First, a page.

Nobel Peace Prize: What Is the International Campaign to Abolish Nuclear Weapons?

Berit Reiss-Andersen, Chairman of the Norwegian Nobel Committee, announces the laureate of the Nobel Peace Prize 2017: the International Campaign to Abolish Nuclear Weapons (ICAN), during a press conference in Oslo, Norway, October 6, 2017. NTB Scanpix/Heiko Junge

The International Campaign to Abolish Nuclear Weapons (ICAN) is the 2017 winner of the Nobel Peace Prize, seeing off competition from Pope Francis and other nominees including President Donald Trump and Russian leader Vladimir Putin.

The Nobel organization said in a statement that it was recognising ICAN for its "work to draw attention to the catastrophic humanitarian consequences of any use of nuclear weapons and for its ground-breaking efforts to achieve a treaty-based prohibition of such weapon."

Read more: Hiroshima Day: 72 Years since U.S. Dropped Atomic Bomb, Can the World Ban Nuclear Weapons?

ICAN, which started its work in 2007, is a partnership of 468 organizations which spans 101 countries around the globe. Its stated mission is to bring the focus of debate on disarmament and end the use of nuclear weapons. Its efforts draw on the past success of the iInternational Campaign to Ban Landmines which successfully brought about an international ban on anti-personnel mines in 1997.

The Nobel Committee, based in Norway, chose the international group from more than 300 nominees. The award is given for both accomplishments and to those individuals or organizations which are expected to make achievements in the field of international peace.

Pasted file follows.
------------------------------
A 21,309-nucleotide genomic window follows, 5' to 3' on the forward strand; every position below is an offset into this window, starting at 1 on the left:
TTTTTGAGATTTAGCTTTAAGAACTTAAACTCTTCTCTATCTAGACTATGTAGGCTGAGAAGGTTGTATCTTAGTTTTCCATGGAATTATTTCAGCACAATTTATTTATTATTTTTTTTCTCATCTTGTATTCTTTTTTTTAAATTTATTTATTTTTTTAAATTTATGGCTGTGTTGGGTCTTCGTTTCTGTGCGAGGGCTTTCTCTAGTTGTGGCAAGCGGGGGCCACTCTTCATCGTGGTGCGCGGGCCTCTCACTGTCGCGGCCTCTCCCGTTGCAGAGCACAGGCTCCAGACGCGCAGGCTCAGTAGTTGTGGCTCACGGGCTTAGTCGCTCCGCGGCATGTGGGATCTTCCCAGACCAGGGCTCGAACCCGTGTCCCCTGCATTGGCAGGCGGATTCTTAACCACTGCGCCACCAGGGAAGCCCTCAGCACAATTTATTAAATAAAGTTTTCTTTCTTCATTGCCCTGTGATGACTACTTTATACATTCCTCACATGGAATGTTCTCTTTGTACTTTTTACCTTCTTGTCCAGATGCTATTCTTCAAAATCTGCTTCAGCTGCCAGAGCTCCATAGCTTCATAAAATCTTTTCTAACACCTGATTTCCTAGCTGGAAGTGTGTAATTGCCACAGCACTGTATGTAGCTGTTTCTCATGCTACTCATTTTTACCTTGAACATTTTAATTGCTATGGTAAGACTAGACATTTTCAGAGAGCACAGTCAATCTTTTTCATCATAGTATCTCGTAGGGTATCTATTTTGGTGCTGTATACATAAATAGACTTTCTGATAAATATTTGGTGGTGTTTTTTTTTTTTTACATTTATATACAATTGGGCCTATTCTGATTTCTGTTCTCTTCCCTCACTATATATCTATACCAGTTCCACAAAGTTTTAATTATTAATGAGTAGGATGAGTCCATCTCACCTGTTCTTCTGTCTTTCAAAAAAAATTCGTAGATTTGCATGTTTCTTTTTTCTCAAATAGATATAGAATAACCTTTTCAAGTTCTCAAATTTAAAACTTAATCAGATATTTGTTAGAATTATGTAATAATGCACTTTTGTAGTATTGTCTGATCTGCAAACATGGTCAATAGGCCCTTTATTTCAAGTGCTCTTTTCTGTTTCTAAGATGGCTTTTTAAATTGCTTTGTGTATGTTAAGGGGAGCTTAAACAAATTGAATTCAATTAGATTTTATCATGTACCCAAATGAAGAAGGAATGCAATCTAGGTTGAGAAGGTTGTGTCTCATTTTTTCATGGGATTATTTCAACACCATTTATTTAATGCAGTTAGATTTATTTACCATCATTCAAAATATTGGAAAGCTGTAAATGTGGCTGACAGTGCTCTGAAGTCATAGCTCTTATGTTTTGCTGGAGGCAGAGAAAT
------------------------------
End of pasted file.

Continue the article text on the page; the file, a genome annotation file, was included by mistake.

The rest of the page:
BREAKING NEWS The 2017 Nobel Peace Prize is awarded to the International Campaign to Abolish Nuclear Weapons (ICAN) @nuclearban #NobelPrize

— The Nobel Prize (@NobelPrize) October 6, 2017

The group has said it is honored to have received the prize. "This prize is a tribute to the tireless efforts of many millions of campaigners and concerned citizens worldwide who, ever since the dawn of the atomic age, have loudly protested nuclear weapons, insisting that they can serve no legitimate purpose and must be forever banished from the face of our earth," ICAN said in a statement.

The Nobel committee's decision comes while the spectre of nuclear confrontation grows both in the Pacific and in the Middle East. Washington has trod hard line towards an increasingly volatile North Korea. The communist state has launched five ballistic missiles since July capable of carrying a nuclear payload.

Similarly in Iran the Trump administration has been deeply critical of the 2015 nuclear deal between world powers, including the U.S., and the Islamic Republic. The accord, through which Iran agreed to end its nuclear weapons program in a exhange for economic sanctions being lifted, looks to be in jeopardy as the United States accuses Iran of not staying faithful to the spirit of the deal.

In recent days the winners of the Nobel prizes for medicine, physics, chemistry and literature have also been announced.

As well as Pope Francis, the Syrian volunteer organization known as the White Helmets and Iranian Foreign Minister Mohammad Javad Zarif along with EU foreign policy chief Federica Mogherini were considered strong contenders for their work on the 2015 Iran nuclear deal.